Today, as I write this, the date is October 15th and something remarkable has happened here. We’ve just come through the passing of a cold front. 6+ inches of snow, a low temp of +2 or 3 degrees F, not normal for this time of year. Some chill is expected now and a little snow is not unusual, so even with the passing storm we aren’t freaking out over this weather.
What makes this remarkable is the hummingbird. Normally our last hummer departs for warmer climes about the 4th or so of the month. One year a hold out waited till the 11th to move on. She is a Broad-tailed Hummingbird, a spring thru fall breeding visitor to our mountains, so they are tough little miracles.
We saw her from time to time visiting the single feeder we continue to maintain until we are sure there are no more hummingbirds moving through. So when early morning brought snow and falling temps our first concern was for this last little fall holdout. The hummer feeder goes out a first light in the morning, we have bears that love hummingbird feeders so we thwart the bears by bringing feeders in at night. There was maybe 2 inches of snow with a nasty wind out of the east, about +20 degrees F, kinda nasty morning.
At about 8:30 AM there she was, hovering at the freezing feeder, a gust of wind would push her off the feeder and she would fight her way back to slurp up a little more energy and zoom off to wherever she was finding shelter. Now that did freak me out, how do we keep the feeder from freezing while keeping it available for her whenever she needs it? Decided to make a bit more sugar-water nectar and have 2 feeders, one would start to ice up I’d bring it in to thaw and put the other out.
The temperature continued to drop, down to about +12 F by noon. Switched feeders every 1/2 hour, 45 minutes, kept the feeder dance going ’till dark. That’s when the enormity of her challenge really struck home. How does a roughly 3.5 gram bird survive a truly frigid night? Hummingbirds, when under stress or dealing with a cold night, go into a state called torpor rather than simple sleep. They slow all of their life support to a bare minimum to save energy. This was more than a chilly night, not to mention our nights are getting longer.When I put the feeder out at 6:55 AM this morning it was that +2 to 3 F and I felt that if she survived the night we would see a miracle, frankly I didn’t expect to see her. I switched feeders at 7:30 and again at about 8:00 AM ( they freeze up pretty quickly at those temps). And there was the miracle, she swooped in to feed and then perched on a slender Aspen twig to survey the area as if it were a July morning. Of course at this point I don’t know if she is going to head south and if she does what waits for her as the season gets later and later. She can’t live on sugar-water forever, hummingbirds eat a lot of small insects for protein and there aren’t many of them around now. And winter is coming.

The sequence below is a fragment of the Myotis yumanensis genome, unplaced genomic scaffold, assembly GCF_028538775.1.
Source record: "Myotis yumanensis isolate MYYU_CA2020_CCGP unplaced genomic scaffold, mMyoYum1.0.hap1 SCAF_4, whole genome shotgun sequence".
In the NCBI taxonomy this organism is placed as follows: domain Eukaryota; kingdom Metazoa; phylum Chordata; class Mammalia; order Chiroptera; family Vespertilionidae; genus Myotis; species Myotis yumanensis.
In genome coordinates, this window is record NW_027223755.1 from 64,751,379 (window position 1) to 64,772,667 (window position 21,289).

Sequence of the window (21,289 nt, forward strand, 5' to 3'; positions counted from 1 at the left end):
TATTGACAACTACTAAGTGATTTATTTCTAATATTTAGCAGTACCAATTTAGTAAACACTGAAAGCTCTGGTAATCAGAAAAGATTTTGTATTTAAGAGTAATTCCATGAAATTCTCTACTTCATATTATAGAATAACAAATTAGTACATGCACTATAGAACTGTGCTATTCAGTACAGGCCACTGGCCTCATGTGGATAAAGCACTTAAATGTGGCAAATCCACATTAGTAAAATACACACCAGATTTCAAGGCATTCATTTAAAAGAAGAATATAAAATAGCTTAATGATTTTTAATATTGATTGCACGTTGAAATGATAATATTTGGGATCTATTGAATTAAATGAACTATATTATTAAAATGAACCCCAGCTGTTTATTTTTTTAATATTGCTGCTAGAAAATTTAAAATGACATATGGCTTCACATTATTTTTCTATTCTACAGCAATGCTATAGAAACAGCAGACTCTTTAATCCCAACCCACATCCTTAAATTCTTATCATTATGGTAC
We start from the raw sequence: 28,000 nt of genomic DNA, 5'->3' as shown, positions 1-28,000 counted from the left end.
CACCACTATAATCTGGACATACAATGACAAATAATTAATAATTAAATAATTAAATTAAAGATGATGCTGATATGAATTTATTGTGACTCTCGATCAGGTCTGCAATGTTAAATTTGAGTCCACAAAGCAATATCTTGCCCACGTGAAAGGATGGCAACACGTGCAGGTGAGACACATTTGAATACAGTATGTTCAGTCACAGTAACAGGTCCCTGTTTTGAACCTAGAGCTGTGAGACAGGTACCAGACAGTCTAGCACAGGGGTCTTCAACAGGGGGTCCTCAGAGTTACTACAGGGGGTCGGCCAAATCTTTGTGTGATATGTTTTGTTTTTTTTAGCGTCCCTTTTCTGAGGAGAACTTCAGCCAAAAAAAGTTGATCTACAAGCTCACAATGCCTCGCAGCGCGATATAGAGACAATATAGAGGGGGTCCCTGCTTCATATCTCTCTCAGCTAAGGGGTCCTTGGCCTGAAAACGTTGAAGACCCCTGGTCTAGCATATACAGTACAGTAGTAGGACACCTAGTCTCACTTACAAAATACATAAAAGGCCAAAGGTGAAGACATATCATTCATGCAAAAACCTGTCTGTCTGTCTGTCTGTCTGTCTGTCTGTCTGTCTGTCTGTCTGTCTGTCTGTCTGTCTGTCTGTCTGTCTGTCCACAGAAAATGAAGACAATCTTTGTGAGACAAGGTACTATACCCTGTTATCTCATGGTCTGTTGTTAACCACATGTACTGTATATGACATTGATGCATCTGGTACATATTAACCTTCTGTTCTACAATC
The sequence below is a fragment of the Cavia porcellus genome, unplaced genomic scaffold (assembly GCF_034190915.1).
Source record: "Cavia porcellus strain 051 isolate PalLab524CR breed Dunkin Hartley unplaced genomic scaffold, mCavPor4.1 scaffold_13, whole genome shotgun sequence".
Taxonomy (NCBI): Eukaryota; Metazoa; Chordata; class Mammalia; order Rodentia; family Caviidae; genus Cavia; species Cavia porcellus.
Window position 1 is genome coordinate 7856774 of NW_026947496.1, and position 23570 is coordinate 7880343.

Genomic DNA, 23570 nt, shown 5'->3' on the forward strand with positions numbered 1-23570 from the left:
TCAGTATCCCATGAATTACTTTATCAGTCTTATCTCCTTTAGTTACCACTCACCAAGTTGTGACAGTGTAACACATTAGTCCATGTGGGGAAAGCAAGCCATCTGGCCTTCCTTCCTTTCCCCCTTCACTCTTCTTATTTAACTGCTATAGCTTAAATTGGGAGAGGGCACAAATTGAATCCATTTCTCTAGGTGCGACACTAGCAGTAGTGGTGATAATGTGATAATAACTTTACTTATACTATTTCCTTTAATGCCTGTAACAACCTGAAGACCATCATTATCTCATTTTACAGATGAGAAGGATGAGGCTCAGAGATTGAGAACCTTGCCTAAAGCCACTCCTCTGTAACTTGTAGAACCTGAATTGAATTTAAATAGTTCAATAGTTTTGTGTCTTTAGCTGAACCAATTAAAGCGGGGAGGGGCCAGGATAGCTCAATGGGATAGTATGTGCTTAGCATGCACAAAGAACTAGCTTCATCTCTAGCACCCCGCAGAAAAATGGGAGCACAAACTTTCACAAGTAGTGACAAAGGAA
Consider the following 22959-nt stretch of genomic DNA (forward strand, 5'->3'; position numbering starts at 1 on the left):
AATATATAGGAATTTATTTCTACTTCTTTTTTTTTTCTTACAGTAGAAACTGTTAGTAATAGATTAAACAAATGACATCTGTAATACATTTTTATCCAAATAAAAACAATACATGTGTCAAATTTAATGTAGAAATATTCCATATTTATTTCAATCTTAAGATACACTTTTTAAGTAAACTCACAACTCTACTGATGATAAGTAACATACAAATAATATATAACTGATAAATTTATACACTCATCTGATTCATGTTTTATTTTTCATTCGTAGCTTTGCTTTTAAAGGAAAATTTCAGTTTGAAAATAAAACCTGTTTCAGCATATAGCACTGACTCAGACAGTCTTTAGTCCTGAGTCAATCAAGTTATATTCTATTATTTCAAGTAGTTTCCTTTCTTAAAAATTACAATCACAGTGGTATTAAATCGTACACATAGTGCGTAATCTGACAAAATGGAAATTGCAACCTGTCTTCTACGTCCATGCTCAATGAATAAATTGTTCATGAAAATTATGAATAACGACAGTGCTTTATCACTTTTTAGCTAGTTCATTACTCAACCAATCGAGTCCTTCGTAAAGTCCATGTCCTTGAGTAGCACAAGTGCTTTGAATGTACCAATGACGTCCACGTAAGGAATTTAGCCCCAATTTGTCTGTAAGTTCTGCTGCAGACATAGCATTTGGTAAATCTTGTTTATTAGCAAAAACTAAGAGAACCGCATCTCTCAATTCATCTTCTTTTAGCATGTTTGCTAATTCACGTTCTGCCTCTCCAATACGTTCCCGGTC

We will celebrate her as the miracle she is, keep the feeder thawed and let the future take care of itself.
No one knows if they traveled for a day, a week, months or generations. No one knows if they were coming here to this canyon, this sand and red rock desert or if they recorded a journey, a migration to a distant place. No one knows how many of them moved across this land with their possessions, with their culture and myths, with the knowledge that allowed them more than just survival. The knowledge that empowered them to build palaces of rock and adobe with their whitewashed plaster interior walls, still standing after hundreds of years. Their history carved in stone long before there was a Utah .
There are theories of course, some believe the people depicted are clans coming to a great kiva from different directions for a ritual or event. Or that the panel doesn’t represent an actual event but instead depicts cultural concepts. There is a belief that the creators of these pictographs were early pueblo people, perhaps Basket Maker III, dating back about 1,300 years ago.
We arrived in spring to explore and to find a story that was written on sandstone. On a previous trip we had gotten close to the Procession Panel site, looking for but missing, as it turns out, by a few yards, 50 maybe 100. Then the wind was a living thing, trying to blast us from the ridge, keeping us hunkered, sometimes on hands and knees. You have to want something with a passion that will stop at nothing, the will to power through no matter the price. Then the wind was stronger, a protective fierceness for the ancient ones. But this trip the wind was somewhere else and we found the mystery on the cliff face.
It is not a difficult hike, maybe 1&1/2 miles one way, a climb of perhaps 500 to 600 feet across slickrock and washes. Typical Comb Ridge terrain.